“E-commerce is actually growing exponentially and person-to-person mobile interactions is also on a rise,” financial services and risk advisory leader for East Africa at consultancy and audit firm EY Robert Nyamu said on Thursday.
“The good thing about that, especially on the lower end of the pyramid, is that it is driving poverty alleviation as well because the number of people who would not have dreamt of doing certain types of business have been enabled to do that.”
The rapid adoption of mobile payment platforms by companies and individuals has come at the expense of plastic cards whose popularity, even among the high net-worth individuals, is waning.
The value of cards’ payments in January-September 2017 period, for example, stood at Sh1.035 trillion, a drop of Sh9.77 billion, 0.94 per cent, year-on-year compared with Sh1.045 trillion previously.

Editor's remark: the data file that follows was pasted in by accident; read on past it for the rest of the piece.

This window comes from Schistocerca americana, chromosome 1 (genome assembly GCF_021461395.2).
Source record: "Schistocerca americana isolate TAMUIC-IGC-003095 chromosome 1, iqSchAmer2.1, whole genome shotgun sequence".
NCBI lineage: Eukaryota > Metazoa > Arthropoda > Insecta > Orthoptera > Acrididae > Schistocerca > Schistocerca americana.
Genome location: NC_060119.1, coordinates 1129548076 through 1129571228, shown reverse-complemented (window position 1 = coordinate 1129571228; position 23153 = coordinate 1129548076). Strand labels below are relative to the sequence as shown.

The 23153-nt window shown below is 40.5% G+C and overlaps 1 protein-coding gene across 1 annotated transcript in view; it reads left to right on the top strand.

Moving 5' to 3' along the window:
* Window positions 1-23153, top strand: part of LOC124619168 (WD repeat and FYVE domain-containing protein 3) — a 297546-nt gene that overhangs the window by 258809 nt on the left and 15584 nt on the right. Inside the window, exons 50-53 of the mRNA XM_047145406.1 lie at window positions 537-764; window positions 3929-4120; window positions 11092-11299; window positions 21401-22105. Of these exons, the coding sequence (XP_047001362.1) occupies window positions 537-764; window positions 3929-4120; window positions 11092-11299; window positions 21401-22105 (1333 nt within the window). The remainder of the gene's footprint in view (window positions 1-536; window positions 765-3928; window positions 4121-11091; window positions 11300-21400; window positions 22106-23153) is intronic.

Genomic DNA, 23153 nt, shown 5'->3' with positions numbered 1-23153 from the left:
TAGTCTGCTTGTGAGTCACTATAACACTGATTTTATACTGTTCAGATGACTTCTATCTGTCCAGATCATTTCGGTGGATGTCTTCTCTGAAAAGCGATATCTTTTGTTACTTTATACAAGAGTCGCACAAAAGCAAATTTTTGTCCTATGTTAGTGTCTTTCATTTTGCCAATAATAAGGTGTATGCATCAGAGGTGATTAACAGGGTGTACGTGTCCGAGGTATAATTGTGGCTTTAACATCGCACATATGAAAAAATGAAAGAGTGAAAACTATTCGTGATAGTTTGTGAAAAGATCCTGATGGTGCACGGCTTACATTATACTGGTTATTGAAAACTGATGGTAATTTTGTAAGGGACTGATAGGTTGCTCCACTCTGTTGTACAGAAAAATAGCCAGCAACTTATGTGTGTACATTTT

“M-Pesa and similar digital financial services represent a significant improvement in the national payments technology, reducing transaction costs and lowering the barriers to entry into the formal financial system,” immediate former CBK governor Njuguna Ndung’u wrote in a policy paper published last July.
Analysts at Citi had warned in a report end October that revenue from M-Pesa, the global face of mobile money, was likely to be threatened by PesaLink — an inter-bank payment system launched in February last year — and a 35 per cent turnover tax on gaming firms.